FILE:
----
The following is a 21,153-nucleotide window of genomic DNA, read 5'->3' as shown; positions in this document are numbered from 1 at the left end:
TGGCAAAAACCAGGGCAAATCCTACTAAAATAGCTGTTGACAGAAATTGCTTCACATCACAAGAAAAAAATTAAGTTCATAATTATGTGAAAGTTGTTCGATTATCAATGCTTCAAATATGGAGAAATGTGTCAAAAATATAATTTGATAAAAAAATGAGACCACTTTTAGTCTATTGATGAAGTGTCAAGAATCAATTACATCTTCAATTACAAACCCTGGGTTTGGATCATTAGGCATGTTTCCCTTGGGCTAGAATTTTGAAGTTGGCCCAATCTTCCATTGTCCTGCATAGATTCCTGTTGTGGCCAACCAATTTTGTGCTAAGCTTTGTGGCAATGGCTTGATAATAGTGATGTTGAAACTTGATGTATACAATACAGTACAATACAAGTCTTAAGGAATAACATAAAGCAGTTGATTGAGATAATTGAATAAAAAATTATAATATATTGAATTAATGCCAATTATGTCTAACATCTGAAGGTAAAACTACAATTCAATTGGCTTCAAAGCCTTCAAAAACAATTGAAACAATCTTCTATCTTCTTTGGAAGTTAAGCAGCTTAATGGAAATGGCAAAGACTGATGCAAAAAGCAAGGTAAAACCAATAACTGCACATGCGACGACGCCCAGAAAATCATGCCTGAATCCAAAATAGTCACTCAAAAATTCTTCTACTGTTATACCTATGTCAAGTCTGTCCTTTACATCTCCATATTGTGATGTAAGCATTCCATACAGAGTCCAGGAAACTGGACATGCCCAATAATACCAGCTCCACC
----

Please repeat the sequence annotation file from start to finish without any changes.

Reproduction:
The following is a 21,153-nucleotide window of genomic DNA, read 5'->3' as shown; positions in this document are numbered from 1 at the left end:
TGGCAAAAACCAGGGCAAATCCTACTAAAATAGCTGTTGACAGAAATTGCTTCACATCACAAGAAAAAAATTAAGTTCATAATTATGTGAAAGTTGTTCGATTATCAATGCTTCAAATATGGAGAAATGTGTCAAAAATATAATTTGATAAAAAAATGAGACCACTTTTAGTCTATTGATGAAGTGTCAAGAATCAATTACATCTTCAATTACAAACCCTGGGTTTGGATCATTAGGCATGTTTCCCTTGGGCTAGAATTTTGAAGTTGGCCCAATCTTCCATTGTCCTGCATAGATTCCTGTTGTGGCCAACCAATTTTGTGCTAAGCTTTGTGGCAATGGCTTGATAATAGTGATGTTGAAACTTGATGTATACAATACAGTACAATACAAGTCTTAAGGAATAACATAAAGCAGTTGATTGAGATAATTGAATAAAAAATTATAATATATTGAATTAATGCCAATTATGTCTAACATCTGAAGGTAAAACTACAATTCAATTGGCTTCAAAGCCTTCAAAAACAATTGAAACAATCTTCTATCTTCTTTGGAAGTTAAGCAGCTTAATGGAAATGGCAAAGACTGATGCAAAAAGCAAGGTAAAACCAATAACTGCACATGCGACGACGCCCAGAAAATCATGCCTGAATCCAAAATAGTCACTCAAAAATTCTTCTACTGTTATACCTATGTCAAGTCTGTCCTTTACATCTCCATATTGTGATGTAAGCATTCCATACAGAGTCCAGGAAACTGGACATGCCCAATAATACCAGCTCCACC